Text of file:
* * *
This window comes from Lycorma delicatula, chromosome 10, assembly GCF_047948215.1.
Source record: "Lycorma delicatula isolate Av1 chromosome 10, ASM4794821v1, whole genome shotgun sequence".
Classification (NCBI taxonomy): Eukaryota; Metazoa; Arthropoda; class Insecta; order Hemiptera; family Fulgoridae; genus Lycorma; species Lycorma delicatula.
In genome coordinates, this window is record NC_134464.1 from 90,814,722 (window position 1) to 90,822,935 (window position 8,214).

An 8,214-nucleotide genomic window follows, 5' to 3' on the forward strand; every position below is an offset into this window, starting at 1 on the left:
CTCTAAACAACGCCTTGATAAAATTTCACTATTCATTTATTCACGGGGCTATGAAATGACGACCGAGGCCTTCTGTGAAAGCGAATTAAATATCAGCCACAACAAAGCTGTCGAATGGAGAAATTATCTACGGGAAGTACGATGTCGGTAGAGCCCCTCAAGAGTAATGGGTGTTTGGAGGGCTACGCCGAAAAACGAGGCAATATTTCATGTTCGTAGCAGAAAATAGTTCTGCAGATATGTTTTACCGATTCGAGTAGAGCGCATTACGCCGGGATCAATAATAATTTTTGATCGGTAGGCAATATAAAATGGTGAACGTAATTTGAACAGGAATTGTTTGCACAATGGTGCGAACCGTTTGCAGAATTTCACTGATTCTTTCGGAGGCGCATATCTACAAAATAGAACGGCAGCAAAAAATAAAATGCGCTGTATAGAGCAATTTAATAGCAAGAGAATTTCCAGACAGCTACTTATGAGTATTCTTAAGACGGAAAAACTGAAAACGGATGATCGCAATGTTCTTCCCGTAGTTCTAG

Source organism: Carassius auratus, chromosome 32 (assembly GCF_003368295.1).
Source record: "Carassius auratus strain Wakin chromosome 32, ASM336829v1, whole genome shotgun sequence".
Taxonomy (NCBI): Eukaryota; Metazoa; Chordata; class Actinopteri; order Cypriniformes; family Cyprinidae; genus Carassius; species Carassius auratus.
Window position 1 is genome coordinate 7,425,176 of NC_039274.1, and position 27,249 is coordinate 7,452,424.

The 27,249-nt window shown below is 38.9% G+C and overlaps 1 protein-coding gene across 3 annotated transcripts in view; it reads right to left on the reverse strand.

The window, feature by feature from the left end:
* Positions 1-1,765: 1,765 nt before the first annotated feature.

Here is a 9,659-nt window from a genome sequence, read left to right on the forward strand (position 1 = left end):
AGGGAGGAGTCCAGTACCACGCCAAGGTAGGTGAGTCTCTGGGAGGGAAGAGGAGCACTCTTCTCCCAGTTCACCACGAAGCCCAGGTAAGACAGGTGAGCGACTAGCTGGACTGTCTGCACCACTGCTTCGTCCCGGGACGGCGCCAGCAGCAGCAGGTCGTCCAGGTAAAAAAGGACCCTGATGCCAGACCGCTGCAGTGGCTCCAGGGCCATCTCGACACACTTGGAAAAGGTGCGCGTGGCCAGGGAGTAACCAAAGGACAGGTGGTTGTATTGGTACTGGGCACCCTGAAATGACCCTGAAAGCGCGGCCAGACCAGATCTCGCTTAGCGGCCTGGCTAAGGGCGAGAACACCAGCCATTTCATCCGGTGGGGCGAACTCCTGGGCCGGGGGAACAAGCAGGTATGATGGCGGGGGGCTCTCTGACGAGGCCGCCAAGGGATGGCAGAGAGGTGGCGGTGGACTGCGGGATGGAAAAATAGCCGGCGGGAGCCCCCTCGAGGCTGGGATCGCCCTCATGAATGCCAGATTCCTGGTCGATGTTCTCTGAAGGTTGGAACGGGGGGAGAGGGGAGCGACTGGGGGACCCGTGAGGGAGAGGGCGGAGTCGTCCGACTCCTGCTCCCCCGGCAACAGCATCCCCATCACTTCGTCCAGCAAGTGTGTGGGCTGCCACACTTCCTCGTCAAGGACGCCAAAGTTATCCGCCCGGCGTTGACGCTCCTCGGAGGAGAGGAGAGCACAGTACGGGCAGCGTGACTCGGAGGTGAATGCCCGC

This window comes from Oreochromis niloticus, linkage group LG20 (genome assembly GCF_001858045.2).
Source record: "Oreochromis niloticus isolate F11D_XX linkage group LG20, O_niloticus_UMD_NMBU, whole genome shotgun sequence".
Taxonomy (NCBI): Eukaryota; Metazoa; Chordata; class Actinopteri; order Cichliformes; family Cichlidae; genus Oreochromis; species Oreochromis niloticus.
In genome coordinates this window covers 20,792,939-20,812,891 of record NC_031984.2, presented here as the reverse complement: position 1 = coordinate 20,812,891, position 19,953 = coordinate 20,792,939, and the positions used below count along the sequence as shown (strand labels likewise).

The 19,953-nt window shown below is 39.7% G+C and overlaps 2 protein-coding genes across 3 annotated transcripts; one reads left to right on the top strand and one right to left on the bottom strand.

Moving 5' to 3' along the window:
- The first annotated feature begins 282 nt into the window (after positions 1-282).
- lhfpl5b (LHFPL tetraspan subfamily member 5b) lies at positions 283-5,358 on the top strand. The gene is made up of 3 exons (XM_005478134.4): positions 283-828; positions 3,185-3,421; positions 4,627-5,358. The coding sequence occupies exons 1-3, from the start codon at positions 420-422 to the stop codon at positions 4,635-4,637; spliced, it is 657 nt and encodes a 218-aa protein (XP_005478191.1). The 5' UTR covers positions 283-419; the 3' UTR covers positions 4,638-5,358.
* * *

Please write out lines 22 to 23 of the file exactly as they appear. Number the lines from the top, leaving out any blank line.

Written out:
- The first annotated feature begins 282 nt into the window (after positions 1-282).
- lhfpl5b (LHFPL tetraspan subfamily member 5b) lies at positions 283-5,358 on the top strand. The gene is made up of 3 exons (XM_005478134.4): positions 283-828; positions 3,185-3,421; positions 4,627-5,358. The coding sequence occupies exons 1-3, from the start codon at positions 420-422 to the stop codon at positions 4,635-4,637; spliced, it is 657 nt and encodes a 218-aa protein (XP_005478191.1). The 5' UTR covers positions 283-419; the 3' UTR covers positions 4,638-5,358.